For myself, exposure to the contrasting teaching methods of Kisshomaru Ueshiba, Koichi Tohei, Gozo Shioda, Kenji Shimizu and others during my prolonged sojourn in Japan virtually forced me to seek whatever common principles I could find. I have tried to keep the door open to new knowledge, without falling into parochialism or sectarianism.
But knowledge is not wisdom. Knowledge is derived by means of the senses, which cannot and were never intended to tell us anything about the truth of the universe. Chasing after more and more technical knowledge is likely to take one further from the goal of aikido, rather than closer to it.
I used to get a bit annoyed when I overheard people say that one or other of the various styles I was practicing was “not aikido.” (This seemed to be a common term of derision bandied around in Japan.) While I was willing to admit my own interpretation might leave much to be desired, it seemed incredibly arrogant for anyone to write off major Japanese aikido schools with this sort of flippant remark.
The major schools were established, after all, by masters who had each served a long apprenticeship under the founder, and who had devoted their lives to aikido. It became obvious to me after a while that the comment, “that is not aikido” was shallow and meaningless, and by the time I had heard it applied to every one of the major schools, it no longer bothered me.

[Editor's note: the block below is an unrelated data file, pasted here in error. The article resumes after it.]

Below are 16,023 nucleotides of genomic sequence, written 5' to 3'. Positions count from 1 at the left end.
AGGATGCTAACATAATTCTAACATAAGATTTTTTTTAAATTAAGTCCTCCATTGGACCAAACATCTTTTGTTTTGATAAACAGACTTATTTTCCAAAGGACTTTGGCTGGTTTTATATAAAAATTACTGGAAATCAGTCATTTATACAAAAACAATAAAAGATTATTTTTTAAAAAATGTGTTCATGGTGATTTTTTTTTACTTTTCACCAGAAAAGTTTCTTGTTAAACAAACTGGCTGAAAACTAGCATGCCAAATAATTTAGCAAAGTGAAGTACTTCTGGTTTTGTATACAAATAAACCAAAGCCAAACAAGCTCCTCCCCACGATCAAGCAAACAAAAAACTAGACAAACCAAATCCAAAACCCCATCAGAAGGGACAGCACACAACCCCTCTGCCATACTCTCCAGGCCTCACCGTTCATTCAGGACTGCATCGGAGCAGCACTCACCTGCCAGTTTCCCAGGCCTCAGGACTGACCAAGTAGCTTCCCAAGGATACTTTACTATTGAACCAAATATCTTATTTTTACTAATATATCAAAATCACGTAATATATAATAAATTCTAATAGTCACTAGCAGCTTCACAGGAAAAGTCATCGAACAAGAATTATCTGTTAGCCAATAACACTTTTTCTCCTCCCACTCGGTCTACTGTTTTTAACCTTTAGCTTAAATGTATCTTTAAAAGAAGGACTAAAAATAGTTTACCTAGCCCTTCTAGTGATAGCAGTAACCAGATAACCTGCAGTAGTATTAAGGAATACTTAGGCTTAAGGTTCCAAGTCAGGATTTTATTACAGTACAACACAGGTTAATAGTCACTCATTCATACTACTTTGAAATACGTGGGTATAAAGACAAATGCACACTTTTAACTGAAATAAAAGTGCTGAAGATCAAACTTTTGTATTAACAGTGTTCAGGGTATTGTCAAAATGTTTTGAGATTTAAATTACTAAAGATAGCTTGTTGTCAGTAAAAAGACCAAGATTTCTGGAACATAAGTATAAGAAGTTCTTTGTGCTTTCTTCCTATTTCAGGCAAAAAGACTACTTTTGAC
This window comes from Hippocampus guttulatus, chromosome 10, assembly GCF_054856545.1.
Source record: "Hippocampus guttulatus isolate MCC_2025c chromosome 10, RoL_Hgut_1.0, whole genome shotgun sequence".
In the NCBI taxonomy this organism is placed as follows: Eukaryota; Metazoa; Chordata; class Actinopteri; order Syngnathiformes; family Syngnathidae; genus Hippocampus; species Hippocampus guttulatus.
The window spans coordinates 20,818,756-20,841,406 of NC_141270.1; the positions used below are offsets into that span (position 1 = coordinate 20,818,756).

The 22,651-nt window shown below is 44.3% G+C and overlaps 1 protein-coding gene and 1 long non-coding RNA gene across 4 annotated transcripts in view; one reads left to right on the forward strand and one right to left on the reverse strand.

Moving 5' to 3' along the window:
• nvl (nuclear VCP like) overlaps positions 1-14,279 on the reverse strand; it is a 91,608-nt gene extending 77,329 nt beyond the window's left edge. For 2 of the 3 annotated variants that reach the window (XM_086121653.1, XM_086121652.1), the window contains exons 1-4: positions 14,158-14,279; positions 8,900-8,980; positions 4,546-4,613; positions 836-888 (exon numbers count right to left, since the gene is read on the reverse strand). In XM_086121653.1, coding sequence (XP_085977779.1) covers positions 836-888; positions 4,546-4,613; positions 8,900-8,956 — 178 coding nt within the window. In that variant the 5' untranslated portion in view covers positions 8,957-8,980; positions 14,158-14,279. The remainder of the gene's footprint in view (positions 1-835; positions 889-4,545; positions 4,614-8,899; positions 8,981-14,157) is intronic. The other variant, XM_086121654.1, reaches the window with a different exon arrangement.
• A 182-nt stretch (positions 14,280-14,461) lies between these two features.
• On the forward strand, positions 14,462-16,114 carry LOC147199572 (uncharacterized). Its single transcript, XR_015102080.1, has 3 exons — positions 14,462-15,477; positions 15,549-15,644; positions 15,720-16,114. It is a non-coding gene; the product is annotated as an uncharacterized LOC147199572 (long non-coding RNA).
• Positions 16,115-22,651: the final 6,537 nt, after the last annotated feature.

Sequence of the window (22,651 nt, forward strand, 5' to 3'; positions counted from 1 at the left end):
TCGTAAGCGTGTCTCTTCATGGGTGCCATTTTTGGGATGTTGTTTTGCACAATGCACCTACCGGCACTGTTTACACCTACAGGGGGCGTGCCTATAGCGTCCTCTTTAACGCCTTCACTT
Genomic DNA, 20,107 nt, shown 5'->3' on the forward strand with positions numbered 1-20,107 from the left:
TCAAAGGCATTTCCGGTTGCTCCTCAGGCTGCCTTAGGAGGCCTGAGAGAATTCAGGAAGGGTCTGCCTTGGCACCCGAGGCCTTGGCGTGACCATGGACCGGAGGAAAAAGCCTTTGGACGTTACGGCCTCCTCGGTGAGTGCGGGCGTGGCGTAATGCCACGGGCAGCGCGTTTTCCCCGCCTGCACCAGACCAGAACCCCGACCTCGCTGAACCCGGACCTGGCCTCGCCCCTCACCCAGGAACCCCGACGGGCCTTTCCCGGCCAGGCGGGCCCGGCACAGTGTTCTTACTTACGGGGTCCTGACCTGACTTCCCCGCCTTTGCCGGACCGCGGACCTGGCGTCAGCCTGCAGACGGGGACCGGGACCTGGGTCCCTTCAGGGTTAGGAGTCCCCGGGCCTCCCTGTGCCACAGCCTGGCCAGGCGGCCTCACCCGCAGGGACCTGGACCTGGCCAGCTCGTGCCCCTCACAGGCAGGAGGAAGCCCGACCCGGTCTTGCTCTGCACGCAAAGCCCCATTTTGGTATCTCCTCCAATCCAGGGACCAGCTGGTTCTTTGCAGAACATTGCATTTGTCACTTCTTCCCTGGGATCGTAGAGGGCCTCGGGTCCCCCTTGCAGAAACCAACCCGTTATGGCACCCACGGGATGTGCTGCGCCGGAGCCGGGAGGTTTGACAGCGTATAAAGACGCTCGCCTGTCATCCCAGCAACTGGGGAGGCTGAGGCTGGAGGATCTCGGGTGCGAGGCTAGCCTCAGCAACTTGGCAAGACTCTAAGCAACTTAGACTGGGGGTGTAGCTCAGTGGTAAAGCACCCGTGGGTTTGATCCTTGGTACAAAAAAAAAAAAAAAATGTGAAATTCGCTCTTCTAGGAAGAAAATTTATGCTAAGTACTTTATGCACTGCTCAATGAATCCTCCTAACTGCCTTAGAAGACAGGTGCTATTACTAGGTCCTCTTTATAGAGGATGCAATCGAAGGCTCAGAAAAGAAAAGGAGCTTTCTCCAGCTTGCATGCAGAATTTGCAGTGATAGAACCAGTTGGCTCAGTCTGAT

Nevertheless, such a statement can easily discourage new students struggling to understand a particular version of the art, so I suggest they turn to O-Sensei’s words for advice on this:
“Failure is the key to success; each mistake teaches us something. Be grateful even for hardships, setbacks and bad people. Dealing with such obstacles is an essential part of training.” (From, “The Art of Peace,” by John Stevens.)
In relation to O-Sensei’s own definition of aikido, it is probably true that what we are practicing is “not aikido,” irrespective of what system of training we follow. In this respect we are all in the same boat; we all have a long way to go, as is obvious from O-Sensei’s words (quoting again from John Stevens’ book):
“There are many paths to the top of the mountain, but only one summit – love.”
“As soon as you concern yourself with the good and bad of your fellows you create an opening in your heart for maliciousness to enter. Testing, competing with, and criticizing others will weaken and defeat you.”
“You are here for no other purpose than to realize your own inner divinity and manifest your innate enlightenment.”
Senior aikidoka continue to criticize their fellows in other schools and to claim theirs is the only way to the top of the mountain, despite clearly not having reached the summit themselves.
by David Lynch
Aikido Journal #120